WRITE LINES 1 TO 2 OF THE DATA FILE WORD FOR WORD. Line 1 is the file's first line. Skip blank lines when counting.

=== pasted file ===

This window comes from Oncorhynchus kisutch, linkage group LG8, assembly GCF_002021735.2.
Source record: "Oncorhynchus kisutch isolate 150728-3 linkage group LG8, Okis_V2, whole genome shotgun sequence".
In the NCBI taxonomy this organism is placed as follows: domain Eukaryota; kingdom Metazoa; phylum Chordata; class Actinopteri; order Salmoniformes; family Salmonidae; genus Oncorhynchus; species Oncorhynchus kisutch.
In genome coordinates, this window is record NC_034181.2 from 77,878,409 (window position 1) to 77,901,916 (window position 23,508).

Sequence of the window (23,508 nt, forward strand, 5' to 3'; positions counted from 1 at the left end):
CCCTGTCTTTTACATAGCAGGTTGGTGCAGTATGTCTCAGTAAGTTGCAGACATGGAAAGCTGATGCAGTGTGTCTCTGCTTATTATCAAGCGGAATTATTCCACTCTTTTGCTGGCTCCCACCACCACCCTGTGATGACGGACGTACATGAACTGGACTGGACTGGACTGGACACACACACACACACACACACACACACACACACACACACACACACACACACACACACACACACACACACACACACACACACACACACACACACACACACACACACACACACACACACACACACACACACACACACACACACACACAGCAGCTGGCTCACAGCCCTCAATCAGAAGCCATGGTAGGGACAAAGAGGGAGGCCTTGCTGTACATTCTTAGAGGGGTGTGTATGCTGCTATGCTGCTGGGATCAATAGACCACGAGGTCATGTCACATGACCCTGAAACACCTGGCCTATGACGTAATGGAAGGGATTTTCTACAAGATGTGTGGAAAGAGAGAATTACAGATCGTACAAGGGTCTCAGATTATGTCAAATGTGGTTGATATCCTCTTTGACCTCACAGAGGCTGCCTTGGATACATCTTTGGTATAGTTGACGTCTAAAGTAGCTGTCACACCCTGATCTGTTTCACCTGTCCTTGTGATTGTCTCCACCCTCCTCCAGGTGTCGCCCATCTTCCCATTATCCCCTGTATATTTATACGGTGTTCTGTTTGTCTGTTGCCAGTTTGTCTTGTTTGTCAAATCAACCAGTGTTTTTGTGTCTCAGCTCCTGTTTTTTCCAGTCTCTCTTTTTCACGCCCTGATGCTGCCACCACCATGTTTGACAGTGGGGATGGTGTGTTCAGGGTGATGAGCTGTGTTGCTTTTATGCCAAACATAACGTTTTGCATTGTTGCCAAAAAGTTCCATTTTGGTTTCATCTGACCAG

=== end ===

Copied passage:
This window comes from Oncorhynchus kisutch, linkage group LG8, assembly GCF_002021735.2.
Source record: "Oncorhynchus kisutch isolate 150728-3 linkage group LG8, Okis_V2, whole genome shotgun sequence".